Happy Valentine’s Day! I’m a shameless romantic, so I celebrate the day without regard to how commercialized it may be. I figure how I respond is my choice. I chose to honor the spirit of the day, so my Valentine’s Day is about love, not money.
Love comes in many forms. The one that’s on my mind today (and every day), less than three months after the death of the love of my life, Richard Cabe, is the love we shared for almost 29 years. He named what ran between us a “body of love,” as if it were a physical thing we nurtured. That’s apt.
Another way to describe the extraordinarily tender, flexible, and durable bond we were so fortunate to fall into and worked so hard to keep healthy over the decades comes in this passage from my memoir, Walking Nature Home, A Life’s Journey. I read this piece aloud in the Rapid-Fire Salute to Literature, a series of one-minute readings by writers and lovers of words at the grand re-opening of Salida’s indie bookstore, The Book Haven a few weeks ago. I wasn’t sure I’d make it through without crying:
As the sun sets behind the peaks to the west, I pour Richard’s favorite beer, and get myself a glass of filtered water. Richard comes over to sit next to me; we both turn to look at the last light.
“What thoughts?” I ask.
“Just that I love you.”
It’s been almost twenty-nine years since our improbable instant pairing. And when we sit together like this at the end of the day and I ask what’s happening, what springs to his mind is love.
I don’t think I knew what love was back then.
Now I believe I do. It’s how we are we are together: the way his face lights up when I walk into a room. His hand, reaching for mine.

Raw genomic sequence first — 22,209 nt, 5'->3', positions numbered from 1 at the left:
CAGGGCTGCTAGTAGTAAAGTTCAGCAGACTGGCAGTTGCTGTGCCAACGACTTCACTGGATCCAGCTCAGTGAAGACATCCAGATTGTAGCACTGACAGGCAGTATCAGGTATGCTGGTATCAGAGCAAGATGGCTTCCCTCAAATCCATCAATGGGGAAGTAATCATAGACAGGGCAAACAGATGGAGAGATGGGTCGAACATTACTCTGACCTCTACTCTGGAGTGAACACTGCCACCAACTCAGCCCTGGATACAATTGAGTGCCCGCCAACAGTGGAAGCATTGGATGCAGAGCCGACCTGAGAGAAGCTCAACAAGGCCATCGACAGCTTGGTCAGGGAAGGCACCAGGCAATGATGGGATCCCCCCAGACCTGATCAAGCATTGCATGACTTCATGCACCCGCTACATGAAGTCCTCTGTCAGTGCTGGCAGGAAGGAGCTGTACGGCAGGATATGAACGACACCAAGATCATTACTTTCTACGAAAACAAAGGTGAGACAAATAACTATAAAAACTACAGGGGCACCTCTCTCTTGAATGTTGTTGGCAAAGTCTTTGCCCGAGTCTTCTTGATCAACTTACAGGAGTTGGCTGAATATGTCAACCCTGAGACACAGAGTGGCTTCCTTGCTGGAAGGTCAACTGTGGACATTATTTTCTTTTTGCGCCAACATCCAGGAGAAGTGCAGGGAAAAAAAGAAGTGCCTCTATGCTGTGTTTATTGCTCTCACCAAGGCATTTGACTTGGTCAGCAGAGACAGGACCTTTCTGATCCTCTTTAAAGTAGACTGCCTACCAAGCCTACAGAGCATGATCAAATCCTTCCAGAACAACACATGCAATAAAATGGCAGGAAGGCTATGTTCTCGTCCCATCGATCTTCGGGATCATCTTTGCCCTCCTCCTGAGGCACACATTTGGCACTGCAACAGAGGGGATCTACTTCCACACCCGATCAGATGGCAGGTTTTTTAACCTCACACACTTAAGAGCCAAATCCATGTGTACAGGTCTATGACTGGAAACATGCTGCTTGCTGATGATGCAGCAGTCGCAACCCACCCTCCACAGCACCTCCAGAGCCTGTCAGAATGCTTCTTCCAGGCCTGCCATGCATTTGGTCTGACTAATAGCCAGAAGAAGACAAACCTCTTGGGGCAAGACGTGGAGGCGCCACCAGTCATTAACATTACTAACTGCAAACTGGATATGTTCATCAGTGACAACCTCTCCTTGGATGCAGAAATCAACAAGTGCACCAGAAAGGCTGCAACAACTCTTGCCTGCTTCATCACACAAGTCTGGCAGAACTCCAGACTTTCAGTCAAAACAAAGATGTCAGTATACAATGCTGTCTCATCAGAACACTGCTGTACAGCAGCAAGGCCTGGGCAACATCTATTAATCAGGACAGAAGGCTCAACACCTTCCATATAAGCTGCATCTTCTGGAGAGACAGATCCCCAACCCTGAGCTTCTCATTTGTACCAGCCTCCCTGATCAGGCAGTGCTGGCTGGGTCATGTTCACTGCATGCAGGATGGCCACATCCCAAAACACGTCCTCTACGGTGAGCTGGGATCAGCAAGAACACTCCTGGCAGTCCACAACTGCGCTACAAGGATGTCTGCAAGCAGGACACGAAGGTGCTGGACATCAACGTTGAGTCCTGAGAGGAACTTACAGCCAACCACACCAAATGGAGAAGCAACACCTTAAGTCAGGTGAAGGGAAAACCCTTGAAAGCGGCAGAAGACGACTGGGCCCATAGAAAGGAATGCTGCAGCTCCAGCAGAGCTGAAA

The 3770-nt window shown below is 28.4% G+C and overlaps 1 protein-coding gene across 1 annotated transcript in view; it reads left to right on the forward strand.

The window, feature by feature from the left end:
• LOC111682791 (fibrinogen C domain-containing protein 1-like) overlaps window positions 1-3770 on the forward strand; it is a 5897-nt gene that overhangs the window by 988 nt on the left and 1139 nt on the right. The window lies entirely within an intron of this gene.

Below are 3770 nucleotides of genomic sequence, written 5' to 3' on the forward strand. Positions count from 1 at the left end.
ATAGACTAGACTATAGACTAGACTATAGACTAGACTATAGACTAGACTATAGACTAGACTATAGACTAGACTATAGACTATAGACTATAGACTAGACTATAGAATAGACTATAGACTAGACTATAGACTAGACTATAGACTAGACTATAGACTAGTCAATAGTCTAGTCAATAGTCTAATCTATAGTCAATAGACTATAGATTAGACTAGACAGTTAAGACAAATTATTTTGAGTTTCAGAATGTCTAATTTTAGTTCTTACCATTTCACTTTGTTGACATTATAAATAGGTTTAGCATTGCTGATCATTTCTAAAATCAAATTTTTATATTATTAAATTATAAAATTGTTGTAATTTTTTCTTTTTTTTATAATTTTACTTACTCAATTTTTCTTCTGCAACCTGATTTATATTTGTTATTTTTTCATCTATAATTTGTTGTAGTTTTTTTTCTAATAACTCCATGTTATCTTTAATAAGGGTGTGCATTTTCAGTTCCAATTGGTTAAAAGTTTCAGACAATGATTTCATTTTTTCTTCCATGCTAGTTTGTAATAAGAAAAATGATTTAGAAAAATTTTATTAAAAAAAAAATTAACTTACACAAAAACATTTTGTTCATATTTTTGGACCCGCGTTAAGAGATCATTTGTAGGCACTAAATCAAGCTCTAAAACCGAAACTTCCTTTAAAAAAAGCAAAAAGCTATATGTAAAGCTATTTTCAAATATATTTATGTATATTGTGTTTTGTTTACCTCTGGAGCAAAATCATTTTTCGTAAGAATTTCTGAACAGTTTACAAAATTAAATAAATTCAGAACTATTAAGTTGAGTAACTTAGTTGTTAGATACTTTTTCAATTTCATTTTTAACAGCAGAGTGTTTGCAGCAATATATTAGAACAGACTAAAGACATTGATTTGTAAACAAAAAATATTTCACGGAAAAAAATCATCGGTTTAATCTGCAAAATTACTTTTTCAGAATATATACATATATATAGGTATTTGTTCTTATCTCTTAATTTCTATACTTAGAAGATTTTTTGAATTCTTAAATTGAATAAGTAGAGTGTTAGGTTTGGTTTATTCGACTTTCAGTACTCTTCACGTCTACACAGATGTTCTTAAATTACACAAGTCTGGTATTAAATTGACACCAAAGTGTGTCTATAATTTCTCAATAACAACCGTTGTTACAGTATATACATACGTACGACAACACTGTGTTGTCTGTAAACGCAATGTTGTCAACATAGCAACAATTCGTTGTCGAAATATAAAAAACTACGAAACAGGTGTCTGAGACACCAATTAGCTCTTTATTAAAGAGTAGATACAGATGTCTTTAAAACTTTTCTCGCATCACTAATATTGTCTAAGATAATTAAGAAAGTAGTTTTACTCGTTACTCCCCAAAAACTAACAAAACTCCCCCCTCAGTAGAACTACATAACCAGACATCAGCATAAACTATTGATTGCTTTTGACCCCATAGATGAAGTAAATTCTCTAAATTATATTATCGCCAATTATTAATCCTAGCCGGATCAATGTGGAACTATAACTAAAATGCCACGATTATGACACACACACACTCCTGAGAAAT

That we can be comfortable in silence, yet be eager to hear what the other has to say. It’s that sitting side by side at the end of a long day, when I ask what he’s thinking, he says, “That I love you.” And I know he means it.
(That passage is greatly excerpted, by the way, in order to fit into my allotted minute. Which shows you even polished, published writing can still be tightened up with careful editing. You can hear the whole thing on the audio-book version of Walking Nature Home, read by yours truly. A fine gift to yourself, or anyone you love…)
In his last year, the year none of his docs expected him to have, Richard lived love. It just shone out of him. Not that he was a slouch about expressing love to begin with, as the note in the photo above shows. He wrote it on our first Valentine’s Day together, just weeks after we went on our first and only date, when we decided by the end of the night to, in his words, “live our lives side by side.” “Susan,” the note says in his precise hand,
Hoping this [a copy of The Enchanted Broccoli Forest, a cookbook by Mollie Katzen] gives you pleasure for a very long time; and hoping we’ll share in each other’s lives for even longer.
With more love than I know how to express, Richard.
Sadly, the cookbook, which you can tell by the cover, is well-used, outlasted the giver, who died November 27, 2011, of brain cancer. Perhaps because he knew his life wouldn’t last long, many of his conversations in his last weeks were about love, especially the Buddhist concept of metta, lovingkindness.
His last sentence, just a bit over a day before he died, was “I love you.” He was looking at Molly and me, and he enunciated each word clearly.
The night before he died, he managed one word, as he squeezed my hand feebly, his strength almost gone.
“Love,” he said.
Yeah. Me too. Still. Always.